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HIP 25521, HD35993

Primary Facts on HIP 25521

  • HIP 25521's star type is star that can be located in the constellation of Lepus. The description is based on the spectral class.
  • HIP 25521 is not part of the constellation outline but is within the borders of the constellation.
  • Based on the spectral type (Kp...) of the star, the star's colour is orange to red .
  • The star can not be seen by the naked eye, you need a telescope to see it.
  • Using the most recent figures given by the 2007 Hipparcos data, the star is 881.52 light years away from us.

HIP 25521's Alternative Names

HIP25521 is the reference name for the star in the Hipparcos Star Catalogue. The Id of the star in the Henry Draper catalogue is HD35993.

More details on star alternative names can be found at Star Names .

Location of HIP 25521

The location of the star in the night sky is determined by the Right Ascension (R.A.) and Declination (Dec.), these are equivalent to the Longitude and Latitude on the Earth. The Right Ascension is how far expressed in time (hh:mm:ss) the star is along the celestial equator. If the R.A. is positive then its eastwards. The Declination is how far north or south the star is compared to the celestial equator and is expressed in degrees. For HIP 25521, the location is 05h 27m 27.60 and -25° 20` 30.0 .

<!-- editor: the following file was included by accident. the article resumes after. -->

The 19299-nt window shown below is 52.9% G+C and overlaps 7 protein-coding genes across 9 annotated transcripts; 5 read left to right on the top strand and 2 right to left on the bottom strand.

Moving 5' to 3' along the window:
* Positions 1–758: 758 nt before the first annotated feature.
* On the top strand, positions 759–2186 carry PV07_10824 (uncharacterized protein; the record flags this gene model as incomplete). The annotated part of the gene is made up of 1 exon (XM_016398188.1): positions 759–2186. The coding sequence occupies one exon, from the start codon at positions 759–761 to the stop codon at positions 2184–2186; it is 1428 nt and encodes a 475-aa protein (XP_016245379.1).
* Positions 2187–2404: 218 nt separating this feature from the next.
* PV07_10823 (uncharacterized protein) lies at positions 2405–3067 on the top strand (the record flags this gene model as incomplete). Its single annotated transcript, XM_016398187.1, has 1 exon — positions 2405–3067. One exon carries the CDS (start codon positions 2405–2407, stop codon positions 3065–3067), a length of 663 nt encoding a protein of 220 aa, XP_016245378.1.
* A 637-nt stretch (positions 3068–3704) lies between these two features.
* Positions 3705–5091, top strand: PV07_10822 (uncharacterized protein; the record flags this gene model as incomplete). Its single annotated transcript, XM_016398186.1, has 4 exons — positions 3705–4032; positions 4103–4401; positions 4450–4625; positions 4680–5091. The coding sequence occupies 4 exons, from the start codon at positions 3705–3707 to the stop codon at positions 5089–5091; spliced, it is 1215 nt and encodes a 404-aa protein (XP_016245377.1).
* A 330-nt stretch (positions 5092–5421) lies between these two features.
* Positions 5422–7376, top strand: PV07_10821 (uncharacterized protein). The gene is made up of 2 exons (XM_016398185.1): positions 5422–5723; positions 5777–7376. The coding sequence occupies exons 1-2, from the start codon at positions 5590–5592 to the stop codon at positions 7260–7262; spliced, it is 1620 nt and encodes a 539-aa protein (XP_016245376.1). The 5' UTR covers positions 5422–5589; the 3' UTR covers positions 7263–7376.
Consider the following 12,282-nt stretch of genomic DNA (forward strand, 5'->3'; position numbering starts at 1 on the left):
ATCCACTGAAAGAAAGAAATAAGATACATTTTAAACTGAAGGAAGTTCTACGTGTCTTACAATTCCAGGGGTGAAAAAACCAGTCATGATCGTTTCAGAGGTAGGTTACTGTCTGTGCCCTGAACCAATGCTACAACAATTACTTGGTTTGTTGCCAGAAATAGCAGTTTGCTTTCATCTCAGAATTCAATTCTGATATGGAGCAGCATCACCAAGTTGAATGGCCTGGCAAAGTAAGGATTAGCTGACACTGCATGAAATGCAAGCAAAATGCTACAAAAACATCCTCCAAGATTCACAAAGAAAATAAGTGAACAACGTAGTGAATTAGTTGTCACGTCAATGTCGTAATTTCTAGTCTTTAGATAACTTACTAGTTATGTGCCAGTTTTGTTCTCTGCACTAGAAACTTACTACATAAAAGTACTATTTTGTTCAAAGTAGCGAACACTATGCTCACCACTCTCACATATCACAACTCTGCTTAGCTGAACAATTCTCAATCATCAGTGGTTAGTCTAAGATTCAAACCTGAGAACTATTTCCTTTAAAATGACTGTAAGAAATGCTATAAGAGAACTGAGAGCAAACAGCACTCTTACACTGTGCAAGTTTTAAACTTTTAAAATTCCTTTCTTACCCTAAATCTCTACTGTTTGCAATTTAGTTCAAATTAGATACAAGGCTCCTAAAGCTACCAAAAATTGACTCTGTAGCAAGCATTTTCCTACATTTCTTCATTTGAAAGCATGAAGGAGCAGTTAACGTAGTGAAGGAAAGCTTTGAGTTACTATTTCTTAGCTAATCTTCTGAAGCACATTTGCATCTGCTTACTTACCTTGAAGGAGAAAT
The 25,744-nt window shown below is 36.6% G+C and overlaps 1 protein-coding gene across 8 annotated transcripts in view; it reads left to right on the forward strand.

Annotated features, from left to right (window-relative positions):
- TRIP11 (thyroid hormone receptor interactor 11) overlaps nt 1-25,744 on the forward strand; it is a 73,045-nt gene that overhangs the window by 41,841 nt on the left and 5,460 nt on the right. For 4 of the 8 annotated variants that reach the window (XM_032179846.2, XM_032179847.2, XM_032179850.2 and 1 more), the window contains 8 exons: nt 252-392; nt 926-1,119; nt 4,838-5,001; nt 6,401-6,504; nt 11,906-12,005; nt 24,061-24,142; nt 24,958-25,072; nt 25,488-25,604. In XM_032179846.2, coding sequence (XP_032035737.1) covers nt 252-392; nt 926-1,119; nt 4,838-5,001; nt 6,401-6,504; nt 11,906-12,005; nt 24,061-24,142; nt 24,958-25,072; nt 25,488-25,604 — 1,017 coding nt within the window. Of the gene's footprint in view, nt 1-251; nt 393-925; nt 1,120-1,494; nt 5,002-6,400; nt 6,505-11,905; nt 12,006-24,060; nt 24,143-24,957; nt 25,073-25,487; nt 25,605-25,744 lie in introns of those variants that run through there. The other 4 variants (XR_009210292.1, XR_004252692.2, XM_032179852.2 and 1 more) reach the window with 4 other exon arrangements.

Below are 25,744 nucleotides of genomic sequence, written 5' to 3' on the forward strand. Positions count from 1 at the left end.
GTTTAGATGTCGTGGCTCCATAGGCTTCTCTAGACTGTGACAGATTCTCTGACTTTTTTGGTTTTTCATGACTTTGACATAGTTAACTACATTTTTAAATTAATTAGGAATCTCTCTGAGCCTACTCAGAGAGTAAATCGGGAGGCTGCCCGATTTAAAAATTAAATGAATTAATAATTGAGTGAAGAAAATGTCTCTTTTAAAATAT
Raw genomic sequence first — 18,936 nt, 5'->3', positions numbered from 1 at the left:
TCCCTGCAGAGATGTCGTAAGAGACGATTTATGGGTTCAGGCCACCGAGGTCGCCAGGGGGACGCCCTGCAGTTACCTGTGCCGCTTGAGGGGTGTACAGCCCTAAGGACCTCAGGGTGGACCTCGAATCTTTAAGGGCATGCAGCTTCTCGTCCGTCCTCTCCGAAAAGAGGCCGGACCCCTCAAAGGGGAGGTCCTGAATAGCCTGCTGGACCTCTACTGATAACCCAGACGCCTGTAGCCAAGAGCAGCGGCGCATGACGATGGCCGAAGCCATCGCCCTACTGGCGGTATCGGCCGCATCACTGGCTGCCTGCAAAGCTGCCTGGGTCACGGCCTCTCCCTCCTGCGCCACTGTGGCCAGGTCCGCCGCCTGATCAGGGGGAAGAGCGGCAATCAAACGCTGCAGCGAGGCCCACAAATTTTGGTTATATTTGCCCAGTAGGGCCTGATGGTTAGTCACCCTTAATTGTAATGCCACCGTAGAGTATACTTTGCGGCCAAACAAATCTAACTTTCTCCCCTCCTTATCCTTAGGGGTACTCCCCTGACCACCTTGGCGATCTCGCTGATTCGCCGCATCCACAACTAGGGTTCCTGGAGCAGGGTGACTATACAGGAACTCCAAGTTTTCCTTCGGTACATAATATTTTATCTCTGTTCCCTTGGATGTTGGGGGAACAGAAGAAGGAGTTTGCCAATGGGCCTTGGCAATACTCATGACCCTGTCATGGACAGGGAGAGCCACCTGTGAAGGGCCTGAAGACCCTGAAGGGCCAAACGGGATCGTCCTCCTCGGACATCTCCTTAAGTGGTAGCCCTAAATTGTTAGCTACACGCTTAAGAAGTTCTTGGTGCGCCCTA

Radial Velocity and Proper Motion of HIP 25521

All stars like planets orbit round a central spot, in the case of planets, its the central star such as the Sun. In the case of a star, its the galactic centre. The constellations that we see today will be different than they were 50,000 years ago or 50,000 years from now. Proper Motion details the movements of these stars and are measured in milliarcseconds. The star is moving -0.03 ± 0.88 miliarcseconds/year towards the north and 4.87 ± 1.25 miliarcseconds/year east if we saw them in the horizon.